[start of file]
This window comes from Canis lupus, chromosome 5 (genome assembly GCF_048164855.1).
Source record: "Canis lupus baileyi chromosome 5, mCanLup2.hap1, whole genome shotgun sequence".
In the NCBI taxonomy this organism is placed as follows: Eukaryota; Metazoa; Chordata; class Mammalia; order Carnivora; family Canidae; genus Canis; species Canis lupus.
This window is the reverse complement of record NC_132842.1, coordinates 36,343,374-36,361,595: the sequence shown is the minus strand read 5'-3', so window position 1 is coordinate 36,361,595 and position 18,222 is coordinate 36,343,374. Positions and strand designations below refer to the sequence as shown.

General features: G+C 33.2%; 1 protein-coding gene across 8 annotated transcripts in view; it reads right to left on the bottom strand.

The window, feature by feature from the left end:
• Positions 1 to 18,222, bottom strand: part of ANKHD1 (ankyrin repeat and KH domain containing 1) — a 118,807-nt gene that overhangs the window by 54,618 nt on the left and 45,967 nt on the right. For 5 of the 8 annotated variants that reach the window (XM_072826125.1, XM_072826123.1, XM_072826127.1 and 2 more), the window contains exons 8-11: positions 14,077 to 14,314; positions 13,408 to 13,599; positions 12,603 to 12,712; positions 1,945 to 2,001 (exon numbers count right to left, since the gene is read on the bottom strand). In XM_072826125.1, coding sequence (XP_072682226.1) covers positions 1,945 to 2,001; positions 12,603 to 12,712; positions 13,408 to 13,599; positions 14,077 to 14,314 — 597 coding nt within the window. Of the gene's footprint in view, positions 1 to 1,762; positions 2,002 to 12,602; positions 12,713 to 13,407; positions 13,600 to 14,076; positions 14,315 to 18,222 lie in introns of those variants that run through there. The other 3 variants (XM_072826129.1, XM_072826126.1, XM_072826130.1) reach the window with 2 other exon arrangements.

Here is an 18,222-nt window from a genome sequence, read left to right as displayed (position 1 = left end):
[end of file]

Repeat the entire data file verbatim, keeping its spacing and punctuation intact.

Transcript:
This window comes from Canis lupus, chromosome 5 (genome assembly GCF_048164855.1).
Source record: "Canis lupus baileyi chromosome 5, mCanLup2.hap1, whole genome shotgun sequence".
In the NCBI taxonomy this organism is placed as follows: Eukaryota; Metazoa; Chordata; class Mammalia; order Carnivora; family Canidae; genus Canis; species Canis lupus.
This window is the reverse complement of record NC_132842.1, coordinates 36,343,374-36,361,595: the sequence shown is the minus strand read 5'-3', so window position 1 is coordinate 36,361,595 and position 18,222 is coordinate 36,343,374. Positions and strand designations below refer to the sequence as shown.

General features: G+C 33.2%; 1 protein-coding gene across 8 annotated transcripts in view; it reads right to left on the bottom strand.

The window, feature by feature from the left end:
• Positions 1 to 18,222, bottom strand: part of ANKHD1 (ankyrin repeat and KH domain containing 1) — a 118,807-nt gene that overhangs the window by 54,618 nt on the left and 45,967 nt on the right. For 5 of the 8 annotated variants that reach the window (XM_072826125.1, XM_072826123.1, XM_072826127.1 and 2 more), the window contains exons 8-11: positions 14,077 to 14,314; positions 13,408 to 13,599; positions 12,603 to 12,712; positions 1,945 to 2,001 (exon numbers count right to left, since the gene is read on the bottom strand). In XM_072826125.1, coding sequence (XP_072682226.1) covers positions 1,945 to 2,001; positions 12,603 to 12,712; positions 13,408 to 13,599; positions 14,077 to 14,314 — 597 coding nt within the window. Of the gene's footprint in view, positions 1 to 1,762; positions 2,002 to 12,602; positions 12,713 to 13,407; positions 13,600 to 14,076; positions 14,315 to 18,222 lie in introns of those variants that run through there. The other 3 variants (XM_072826129.1, XM_072826126.1, XM_072826130.1) reach the window with 2 other exon arrangements.

Here is an 18,222-nt window from a genome sequence, read left to right as displayed (position 1 = left end):